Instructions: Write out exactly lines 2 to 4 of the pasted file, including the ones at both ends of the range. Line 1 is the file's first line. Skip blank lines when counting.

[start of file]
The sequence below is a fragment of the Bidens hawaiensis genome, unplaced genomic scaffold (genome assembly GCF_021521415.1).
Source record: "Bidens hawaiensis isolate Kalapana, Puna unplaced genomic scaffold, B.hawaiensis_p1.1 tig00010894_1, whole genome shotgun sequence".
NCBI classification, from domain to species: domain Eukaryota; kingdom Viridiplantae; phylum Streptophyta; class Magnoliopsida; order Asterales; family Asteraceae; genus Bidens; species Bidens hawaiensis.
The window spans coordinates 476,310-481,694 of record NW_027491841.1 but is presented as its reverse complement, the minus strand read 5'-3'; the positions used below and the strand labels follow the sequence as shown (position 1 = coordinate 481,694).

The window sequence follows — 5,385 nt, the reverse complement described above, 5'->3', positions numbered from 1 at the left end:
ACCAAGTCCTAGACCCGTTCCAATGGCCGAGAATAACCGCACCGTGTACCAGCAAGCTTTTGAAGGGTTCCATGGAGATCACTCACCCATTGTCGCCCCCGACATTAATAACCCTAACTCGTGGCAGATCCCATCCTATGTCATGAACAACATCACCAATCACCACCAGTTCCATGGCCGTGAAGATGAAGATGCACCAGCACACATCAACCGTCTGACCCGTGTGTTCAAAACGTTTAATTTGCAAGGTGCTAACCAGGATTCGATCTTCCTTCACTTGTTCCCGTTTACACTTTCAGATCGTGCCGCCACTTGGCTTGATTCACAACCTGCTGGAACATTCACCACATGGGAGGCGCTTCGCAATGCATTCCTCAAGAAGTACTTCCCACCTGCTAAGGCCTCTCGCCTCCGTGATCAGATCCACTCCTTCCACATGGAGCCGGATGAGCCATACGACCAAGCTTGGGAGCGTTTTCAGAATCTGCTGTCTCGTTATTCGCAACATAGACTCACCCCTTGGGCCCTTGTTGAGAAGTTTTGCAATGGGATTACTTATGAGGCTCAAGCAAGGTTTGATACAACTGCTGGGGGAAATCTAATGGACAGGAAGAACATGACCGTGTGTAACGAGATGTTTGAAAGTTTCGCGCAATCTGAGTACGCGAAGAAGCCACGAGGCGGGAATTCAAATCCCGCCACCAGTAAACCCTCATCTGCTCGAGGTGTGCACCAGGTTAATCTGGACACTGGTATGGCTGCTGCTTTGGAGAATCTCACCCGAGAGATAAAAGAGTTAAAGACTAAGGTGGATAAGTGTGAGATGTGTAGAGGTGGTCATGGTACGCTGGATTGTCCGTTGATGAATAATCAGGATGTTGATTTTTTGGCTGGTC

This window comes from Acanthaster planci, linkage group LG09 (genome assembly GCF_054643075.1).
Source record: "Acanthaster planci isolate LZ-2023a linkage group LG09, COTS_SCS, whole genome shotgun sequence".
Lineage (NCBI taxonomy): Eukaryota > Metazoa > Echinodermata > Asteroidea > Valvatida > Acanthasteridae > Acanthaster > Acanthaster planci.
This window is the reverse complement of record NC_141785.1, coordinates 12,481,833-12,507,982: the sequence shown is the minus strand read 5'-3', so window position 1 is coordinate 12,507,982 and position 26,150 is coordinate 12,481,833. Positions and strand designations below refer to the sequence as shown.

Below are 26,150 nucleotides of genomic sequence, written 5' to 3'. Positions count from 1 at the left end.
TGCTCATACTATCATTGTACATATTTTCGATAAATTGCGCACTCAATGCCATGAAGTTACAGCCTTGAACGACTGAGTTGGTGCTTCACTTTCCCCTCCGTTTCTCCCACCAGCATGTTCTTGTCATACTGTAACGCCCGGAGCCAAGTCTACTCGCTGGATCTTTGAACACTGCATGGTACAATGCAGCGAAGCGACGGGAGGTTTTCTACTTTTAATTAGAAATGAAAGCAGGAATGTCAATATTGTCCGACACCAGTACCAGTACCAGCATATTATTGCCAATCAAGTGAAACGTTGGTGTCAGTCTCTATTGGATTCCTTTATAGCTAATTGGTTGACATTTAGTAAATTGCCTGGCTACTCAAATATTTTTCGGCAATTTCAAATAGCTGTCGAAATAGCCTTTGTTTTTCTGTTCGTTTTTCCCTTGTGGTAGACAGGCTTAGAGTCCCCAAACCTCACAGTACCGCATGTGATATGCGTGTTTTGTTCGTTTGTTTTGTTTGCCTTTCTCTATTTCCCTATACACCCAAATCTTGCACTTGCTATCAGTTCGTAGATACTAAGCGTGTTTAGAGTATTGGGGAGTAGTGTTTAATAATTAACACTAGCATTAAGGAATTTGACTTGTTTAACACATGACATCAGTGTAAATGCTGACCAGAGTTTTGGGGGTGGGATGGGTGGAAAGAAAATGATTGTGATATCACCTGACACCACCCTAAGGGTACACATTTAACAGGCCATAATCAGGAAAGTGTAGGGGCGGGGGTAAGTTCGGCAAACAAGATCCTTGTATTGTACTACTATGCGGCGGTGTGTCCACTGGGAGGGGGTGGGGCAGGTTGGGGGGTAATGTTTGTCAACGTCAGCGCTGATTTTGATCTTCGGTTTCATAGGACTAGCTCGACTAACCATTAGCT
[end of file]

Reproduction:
Source record: "Bidens hawaiensis isolate Kalapana, Puna unplaced genomic scaffold, B.hawaiensis_p1.1 tig00010894_1, whole genome shotgun sequence".
NCBI classification, from domain to species: domain Eukaryota; kingdom Viridiplantae; phylum Streptophyta; class Magnoliopsida; order Asterales; family Asteraceae; genus Bidens; species Bidens hawaiensis.
The window spans coordinates 476,310-481,694 of record NW_027491841.1 but is presented as its reverse complement, the minus strand read 5'-3'; the positions used below and the strand labels follow the sequence as shown (position 1 = coordinate 481,694).